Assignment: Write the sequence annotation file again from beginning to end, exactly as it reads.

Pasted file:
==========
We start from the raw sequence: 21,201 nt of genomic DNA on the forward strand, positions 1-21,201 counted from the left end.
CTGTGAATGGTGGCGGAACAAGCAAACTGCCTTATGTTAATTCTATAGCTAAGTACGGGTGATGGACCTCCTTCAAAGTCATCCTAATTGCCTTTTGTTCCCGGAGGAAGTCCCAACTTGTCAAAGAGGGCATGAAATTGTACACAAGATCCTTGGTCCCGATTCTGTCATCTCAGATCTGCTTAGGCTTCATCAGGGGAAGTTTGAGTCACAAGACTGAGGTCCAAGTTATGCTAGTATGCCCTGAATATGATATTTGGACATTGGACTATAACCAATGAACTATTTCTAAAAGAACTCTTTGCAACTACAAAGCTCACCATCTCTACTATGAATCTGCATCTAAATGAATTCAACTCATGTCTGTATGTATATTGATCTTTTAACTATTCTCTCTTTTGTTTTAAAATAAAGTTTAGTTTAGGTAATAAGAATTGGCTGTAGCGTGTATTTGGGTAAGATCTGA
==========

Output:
We start from the raw sequence: 21,201 nt of genomic DNA on the forward strand, positions 1-21,201 counted from the left end.
CTGTGAATGGTGGCGGAACAAGCAAACTGCCTTATGTTAATTCTATAGCTAAGTACGGGTGATGGACCTCCTTCAAAGTCATCCTAATTGCCTTTTGTTCCCGGAGGAAGTCCCAACTTGTCAAAGAGGGCATGAAATTGTACACAAGATCCTTGGTCCCGATTCTGTCATCTCAGATCTGCTTAGGCTTCATCAGGGGAAGTTTGAGTCACAAGACTGAGGTCCAAGTTATGCTAGTATGCCCTGAATATGATATTTGGACATTGGACTATAACCAATGAACTATTTCTAAAAGAACTCTTTGCAACTACAAAGCTCACCATCTCTACTATGAATCTGCATCTAAATGAATTCAACTCATGTCTGTATGTATATTGATCTTTTAACTATTCTCTCTTTTGTTTTAAAATAAAGTTTAGTTTAGGTAATAAGAATTGGCTGTAGCGTGTATTTGGGTAAGATCTGA